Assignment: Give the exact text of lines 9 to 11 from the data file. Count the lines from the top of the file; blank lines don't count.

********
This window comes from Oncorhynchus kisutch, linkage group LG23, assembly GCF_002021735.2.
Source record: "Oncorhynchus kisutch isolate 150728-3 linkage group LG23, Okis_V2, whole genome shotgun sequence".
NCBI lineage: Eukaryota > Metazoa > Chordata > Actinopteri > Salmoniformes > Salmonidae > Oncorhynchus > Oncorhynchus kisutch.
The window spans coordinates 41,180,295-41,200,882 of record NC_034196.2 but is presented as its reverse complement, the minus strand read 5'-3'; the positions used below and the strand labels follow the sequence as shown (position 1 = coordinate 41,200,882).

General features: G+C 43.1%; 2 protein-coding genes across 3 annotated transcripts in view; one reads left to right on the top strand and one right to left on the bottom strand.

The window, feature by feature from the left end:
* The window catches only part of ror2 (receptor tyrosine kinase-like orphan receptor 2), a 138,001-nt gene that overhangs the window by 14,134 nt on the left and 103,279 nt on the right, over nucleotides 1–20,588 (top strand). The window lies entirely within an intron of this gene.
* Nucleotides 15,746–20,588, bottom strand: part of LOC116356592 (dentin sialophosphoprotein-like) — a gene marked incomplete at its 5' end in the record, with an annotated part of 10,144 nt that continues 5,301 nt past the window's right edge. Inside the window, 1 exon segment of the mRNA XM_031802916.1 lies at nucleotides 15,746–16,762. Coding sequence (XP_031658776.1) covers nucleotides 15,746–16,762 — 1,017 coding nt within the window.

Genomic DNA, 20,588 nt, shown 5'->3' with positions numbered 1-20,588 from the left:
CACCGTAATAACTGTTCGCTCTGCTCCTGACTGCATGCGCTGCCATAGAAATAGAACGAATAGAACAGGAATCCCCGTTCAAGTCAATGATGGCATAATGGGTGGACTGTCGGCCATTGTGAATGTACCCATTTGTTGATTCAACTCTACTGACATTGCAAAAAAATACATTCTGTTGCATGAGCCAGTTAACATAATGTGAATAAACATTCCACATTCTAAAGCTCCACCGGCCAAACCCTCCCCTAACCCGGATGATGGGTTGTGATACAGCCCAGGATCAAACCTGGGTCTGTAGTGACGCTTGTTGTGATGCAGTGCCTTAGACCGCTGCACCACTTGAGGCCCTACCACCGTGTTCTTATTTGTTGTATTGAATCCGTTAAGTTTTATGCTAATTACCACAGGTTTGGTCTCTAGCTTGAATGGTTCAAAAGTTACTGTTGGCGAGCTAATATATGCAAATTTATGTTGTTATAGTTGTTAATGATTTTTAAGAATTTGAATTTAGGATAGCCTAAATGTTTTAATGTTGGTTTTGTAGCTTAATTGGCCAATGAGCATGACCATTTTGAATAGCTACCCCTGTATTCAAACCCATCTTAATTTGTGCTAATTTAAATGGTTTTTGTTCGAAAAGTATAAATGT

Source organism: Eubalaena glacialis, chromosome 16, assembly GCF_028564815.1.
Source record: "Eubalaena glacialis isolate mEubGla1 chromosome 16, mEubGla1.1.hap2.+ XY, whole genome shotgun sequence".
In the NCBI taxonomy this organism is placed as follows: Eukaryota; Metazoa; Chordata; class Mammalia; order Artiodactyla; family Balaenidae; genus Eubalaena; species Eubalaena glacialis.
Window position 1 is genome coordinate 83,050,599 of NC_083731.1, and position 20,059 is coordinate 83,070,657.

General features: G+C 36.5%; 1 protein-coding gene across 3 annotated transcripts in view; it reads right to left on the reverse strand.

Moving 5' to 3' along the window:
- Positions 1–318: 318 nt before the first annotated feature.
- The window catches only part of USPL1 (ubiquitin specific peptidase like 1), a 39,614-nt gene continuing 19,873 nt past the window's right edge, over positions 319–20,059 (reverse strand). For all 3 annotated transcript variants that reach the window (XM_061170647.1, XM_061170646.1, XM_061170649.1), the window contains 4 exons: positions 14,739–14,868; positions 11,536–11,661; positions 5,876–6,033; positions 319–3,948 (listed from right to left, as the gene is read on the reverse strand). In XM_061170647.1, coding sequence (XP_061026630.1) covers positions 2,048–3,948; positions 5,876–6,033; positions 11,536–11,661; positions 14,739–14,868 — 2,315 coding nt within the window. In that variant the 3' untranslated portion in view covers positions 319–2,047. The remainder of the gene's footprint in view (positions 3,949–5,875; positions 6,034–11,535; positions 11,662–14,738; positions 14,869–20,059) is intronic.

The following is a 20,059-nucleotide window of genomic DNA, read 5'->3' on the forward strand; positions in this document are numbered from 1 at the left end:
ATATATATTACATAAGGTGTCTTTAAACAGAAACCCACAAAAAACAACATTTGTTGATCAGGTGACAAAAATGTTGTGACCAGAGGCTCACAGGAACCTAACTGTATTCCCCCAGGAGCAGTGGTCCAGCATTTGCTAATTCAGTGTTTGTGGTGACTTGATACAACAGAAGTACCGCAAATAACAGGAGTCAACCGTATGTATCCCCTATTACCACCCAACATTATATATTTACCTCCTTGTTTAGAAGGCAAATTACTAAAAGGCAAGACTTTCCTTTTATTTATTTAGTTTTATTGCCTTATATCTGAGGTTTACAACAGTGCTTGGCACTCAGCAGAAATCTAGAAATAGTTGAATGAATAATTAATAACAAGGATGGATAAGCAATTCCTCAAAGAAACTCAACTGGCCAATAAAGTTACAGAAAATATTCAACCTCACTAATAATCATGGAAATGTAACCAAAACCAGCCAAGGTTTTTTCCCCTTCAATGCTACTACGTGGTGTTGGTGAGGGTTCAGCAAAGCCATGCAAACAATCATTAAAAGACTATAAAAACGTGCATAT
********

Genomic DNA, 20,588 nt, shown 5'->3' with positions numbered 1-20,588 from the left:
CACCGTAATAACTGTTCGCTCTGCTCCTGACTGCATGCGCTGCCATAGAAATAGAACGAATAGAACAGGAATCCCCGTTCAAGTCAATGATGGCATAATGGGTGGACTGTCGGCCATTGTGAATGTACCCATTTGTTGATTCAACTCTACTGACATTGCAAAAAAATACATTCTGTTGCATGAGCCAGTTAACATAATGTGAATAAACATTCCACATTCTAAAGCTCCACCGGCCAAACCCTCCCCTAACCCGGATGATGGGTTGTGATACAGCCCAGGATCAAACCTGGGTCTGTAGTGACGCTTGTTGTGATGCAGTGCCTTAGACCGCTGCACCACTTGAGGCCCTACCACCGTGTTCTTATTTGTTGTATTGAATCCGTTAAGTTTTATGCTAATTACCACAGGTTTGGTCTCTAGCTTGAATGGTTCAAAAGTTACTGTTGGCGAGCTAATATATGCAAATTTATGTTGTTATAGTTGTTAATGATTTTTAAGAATTTGAATTTAGGATAGCCTAAATGTTTTAATGTTGGTTTTGTAGCTTAATTGGCCAATGAGCATGACCATTTTGAATAGCTACCCCTGTATTCAAACCCATCTTAATTTGTGCTAATTTAAATGGTTTTTGTTCGAAAAGTATAAATGT

Source organism: Eubalaena glacialis, chromosome 16, assembly GCF_028564815.1.